From St. Joseph Edition of The Psalms notes: This is a didactic psalm, that is, both a praise of the Lord and an instruction of the faithful.  The psalmist meditates on God’s way of acting.  His love and faithfulness are reflected in everything he does, but they must be comprehended.  Ultimately the happiness of the wicked will fade like seasonal grass, whereas the lot of the righteous will be like the great trees whose roots are planted on solid ground.  For the latter, new seasons are promised in the courts of God.  God’s joy is like a new spring in the life of believers.

Again our theme of renewal.  Again the idea that a righteous life is more difficult to live than a wicked one, but that true serenity and joy is found by struggling to live a life of justice.

I like the point in the citation above that God’s acts are a demonstration of his love and fidelity and that we must strive to comprehend this idea . . . an idea which is so difficult for so many humans . . . because fidelity is such a demanding quality . . . and we humans appear to be much too fickle and willful to comprehend its depth and true meaning.

Each day as we go through each hour, how do we as God’s creatures express God’s fidelity?  How do we express God’s love?  Are we faithful when it is convenient or when we have the time or energy?  Do we love those who please us most?  We recall Paul’s words to Timothy: I remember you constantly in prayers, night and day.  I yearn to see you again, recalling your tears, so that I may be filled with joy, as I recall your sincere faith . . .  (2 Timothy 1:3-4) This is the same letter in which Paul states that he is already poured out like a libation and there are times when we feel this pouring out rather than gratitude.  But when we look at verse 3 of this psalm we see again the idea of loving God faithfully by praying day and night.   And when we are spent . . . we might at least raise eyes and hands to heaven to thank God, and to ask that God lighten our load.

Prayer and petition are important as we near and enter into Advent, even when we feel spent.  When we come to the end of an exhausting day, we can light one small candle in the darkness which comes so quickly at this time of year in our northern hemisphere, and we can repeat the antiphon we find as part of the Liturgy of the Hours Night Prayer: Protect us, Lord, as we stay awake; watch over as we sleep, that awake, we may keep watch with Christ, and asleep, rest in his peace, alleluia.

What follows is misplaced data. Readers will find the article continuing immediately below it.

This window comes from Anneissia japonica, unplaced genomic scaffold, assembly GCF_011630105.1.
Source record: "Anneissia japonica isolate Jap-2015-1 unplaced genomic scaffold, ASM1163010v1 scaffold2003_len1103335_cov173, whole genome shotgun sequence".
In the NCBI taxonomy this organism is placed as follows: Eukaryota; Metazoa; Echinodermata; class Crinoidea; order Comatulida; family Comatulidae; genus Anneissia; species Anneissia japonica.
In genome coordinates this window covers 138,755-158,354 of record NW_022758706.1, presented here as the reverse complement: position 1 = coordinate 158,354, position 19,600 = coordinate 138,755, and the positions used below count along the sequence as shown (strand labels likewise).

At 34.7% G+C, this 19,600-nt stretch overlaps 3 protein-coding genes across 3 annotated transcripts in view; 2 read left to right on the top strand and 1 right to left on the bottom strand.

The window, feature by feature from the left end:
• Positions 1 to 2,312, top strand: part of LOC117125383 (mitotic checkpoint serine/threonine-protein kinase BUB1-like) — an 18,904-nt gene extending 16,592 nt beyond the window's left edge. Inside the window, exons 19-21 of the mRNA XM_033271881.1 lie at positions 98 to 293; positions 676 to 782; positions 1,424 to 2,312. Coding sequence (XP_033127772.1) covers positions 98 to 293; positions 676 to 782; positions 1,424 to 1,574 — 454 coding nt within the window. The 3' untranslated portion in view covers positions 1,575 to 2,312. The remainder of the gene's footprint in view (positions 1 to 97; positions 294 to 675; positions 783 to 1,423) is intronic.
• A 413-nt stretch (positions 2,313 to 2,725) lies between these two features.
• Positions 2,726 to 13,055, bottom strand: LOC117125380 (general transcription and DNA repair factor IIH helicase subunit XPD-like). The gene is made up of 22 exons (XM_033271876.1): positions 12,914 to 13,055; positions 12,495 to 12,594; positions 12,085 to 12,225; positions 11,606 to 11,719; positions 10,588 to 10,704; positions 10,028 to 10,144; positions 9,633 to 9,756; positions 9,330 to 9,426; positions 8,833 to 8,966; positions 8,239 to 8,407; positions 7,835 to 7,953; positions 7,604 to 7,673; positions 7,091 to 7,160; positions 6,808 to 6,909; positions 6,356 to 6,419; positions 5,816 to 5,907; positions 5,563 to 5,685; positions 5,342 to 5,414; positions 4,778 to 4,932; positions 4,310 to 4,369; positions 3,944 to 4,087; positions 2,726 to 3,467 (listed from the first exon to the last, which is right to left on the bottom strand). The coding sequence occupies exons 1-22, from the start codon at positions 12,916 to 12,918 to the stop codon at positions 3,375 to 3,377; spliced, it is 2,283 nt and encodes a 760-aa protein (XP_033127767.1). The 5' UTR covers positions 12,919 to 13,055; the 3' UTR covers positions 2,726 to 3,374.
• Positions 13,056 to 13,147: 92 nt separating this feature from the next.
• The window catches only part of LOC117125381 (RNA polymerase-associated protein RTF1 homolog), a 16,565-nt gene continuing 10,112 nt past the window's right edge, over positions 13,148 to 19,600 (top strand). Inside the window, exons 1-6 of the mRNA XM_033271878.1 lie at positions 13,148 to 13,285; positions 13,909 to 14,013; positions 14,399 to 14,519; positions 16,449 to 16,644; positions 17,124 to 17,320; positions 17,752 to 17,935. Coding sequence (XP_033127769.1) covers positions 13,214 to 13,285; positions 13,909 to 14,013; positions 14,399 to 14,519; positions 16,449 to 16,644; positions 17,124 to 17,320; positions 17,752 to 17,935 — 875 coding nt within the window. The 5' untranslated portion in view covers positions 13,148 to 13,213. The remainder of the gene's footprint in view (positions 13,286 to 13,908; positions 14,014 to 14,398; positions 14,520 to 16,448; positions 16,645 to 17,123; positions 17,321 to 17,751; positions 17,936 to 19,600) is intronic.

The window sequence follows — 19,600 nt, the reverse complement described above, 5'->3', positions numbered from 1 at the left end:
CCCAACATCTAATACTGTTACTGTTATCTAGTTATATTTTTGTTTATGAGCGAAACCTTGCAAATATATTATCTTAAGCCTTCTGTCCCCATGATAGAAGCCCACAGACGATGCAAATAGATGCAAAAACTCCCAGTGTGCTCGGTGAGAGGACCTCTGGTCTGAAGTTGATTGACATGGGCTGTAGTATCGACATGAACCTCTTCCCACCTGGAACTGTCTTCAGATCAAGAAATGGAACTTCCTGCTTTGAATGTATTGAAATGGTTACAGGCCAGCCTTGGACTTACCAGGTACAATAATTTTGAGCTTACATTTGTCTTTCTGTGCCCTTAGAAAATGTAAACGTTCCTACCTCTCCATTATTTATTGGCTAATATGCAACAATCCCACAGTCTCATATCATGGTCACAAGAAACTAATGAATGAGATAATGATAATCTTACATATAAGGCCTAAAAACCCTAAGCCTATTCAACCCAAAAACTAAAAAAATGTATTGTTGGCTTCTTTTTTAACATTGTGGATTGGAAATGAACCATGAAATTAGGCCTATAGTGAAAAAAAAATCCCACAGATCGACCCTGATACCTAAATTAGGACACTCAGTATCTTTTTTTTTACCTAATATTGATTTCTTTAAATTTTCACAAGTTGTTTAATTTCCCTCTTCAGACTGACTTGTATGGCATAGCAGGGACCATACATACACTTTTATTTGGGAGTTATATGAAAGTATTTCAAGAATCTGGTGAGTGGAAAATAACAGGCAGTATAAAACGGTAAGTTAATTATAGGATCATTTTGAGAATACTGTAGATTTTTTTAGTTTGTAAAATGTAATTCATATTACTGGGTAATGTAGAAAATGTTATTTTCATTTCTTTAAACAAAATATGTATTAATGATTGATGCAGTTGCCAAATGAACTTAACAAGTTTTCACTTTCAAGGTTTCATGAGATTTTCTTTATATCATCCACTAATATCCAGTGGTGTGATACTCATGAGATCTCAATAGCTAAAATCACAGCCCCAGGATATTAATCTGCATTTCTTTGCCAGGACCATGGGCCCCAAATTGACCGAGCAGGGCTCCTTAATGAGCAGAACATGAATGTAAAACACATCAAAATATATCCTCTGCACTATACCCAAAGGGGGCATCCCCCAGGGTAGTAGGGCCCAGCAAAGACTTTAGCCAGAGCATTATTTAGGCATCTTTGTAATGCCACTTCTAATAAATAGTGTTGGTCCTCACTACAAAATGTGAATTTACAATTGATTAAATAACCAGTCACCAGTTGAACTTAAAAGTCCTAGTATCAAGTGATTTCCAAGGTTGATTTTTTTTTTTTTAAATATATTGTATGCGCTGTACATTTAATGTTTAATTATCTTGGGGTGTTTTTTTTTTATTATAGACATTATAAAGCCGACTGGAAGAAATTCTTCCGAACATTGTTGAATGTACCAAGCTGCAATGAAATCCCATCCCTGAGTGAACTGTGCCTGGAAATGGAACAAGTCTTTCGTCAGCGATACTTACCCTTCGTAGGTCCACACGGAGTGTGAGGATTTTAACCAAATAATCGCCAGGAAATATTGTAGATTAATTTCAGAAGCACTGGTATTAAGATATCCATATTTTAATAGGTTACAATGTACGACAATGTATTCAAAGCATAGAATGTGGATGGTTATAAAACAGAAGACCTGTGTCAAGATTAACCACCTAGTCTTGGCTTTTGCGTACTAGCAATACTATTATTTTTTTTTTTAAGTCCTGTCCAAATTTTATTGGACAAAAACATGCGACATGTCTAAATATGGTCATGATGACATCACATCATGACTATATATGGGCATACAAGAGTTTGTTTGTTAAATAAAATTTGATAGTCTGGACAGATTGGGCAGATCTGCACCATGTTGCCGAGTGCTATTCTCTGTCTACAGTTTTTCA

With this simple act and prayer we might remain faithful . . . even though we are spent. And so we pray . . .

We know that you watch over us, O Lord.  Grace us with the patience and perseverance to keep hopeful watch with you . . . as faithfully as you keep wonder-filled watch with us.  We ask this in Jesus’ name, together with the Holy Spirit.  Amen.

THE PSALMS, NEW CATHOLIC VERSION. Saint Joseph Edition. New Jersey: Catholic Book Publishing Company, 2004. 243. Print.

Adapted from a reflection written on December 4, 2007.

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Thursday, August 8, 2013

questions%20-%20fotolia_38274417%20-%20web_417x313[1]Jeremiah 12:1-2

Why?

You would be in the right, O Lord, if I should dispute with you; even so, I must discuss the case with you.  Why does the way of the godless prosper, why live all the treacherous in contentment?  You planted them; they have taken root, they keep on growing and bearing fruit.  You are upon their lips, but far from their inmost thoughts.

Like most of God’s prophets, Jeremiah asks the Lord direct questions.  He brings his confusion, heartache and pain to the Creator who knows and sees all.  Like Jeremiah, we must bring all of our big and petty woes to God. For with God is the answer we seek.

God says: I am not bothered by the billions of questions that fly to me each day and night.  I am not angered.  I am not threatened.  There is nothing you can ask that will turn me away from you.  So ask.  How else will you find peace?  I will always answer . . . even though you may not be prepared to hear the reply.  Even then I will guide you to understanding.  All you need do is remain open and ready for dialog.  I long to listen and speak to you.  Be not afraid to ask the questions that are in your heart.  Persist and be open, and we will speak with one another.

“How is it that evil prospers?”  “Why do the wicked enjoy life while the faithful suffer?”  “When will God’s justice divide the sheep from the goats, the wheat from the chaff?”  “Where is God when so much envy and hate destroy all that is good?”  “What is the point of seeing the weeds pollute the harvest?”

These are questions the faithful feel rise from within when they see injustice in the world.  These are the questions the faithful must bring to God . . . for with God lie the consolation and the replies.

Tomorrow, Job, another faithful servant, hears The Lord’s Speech . . .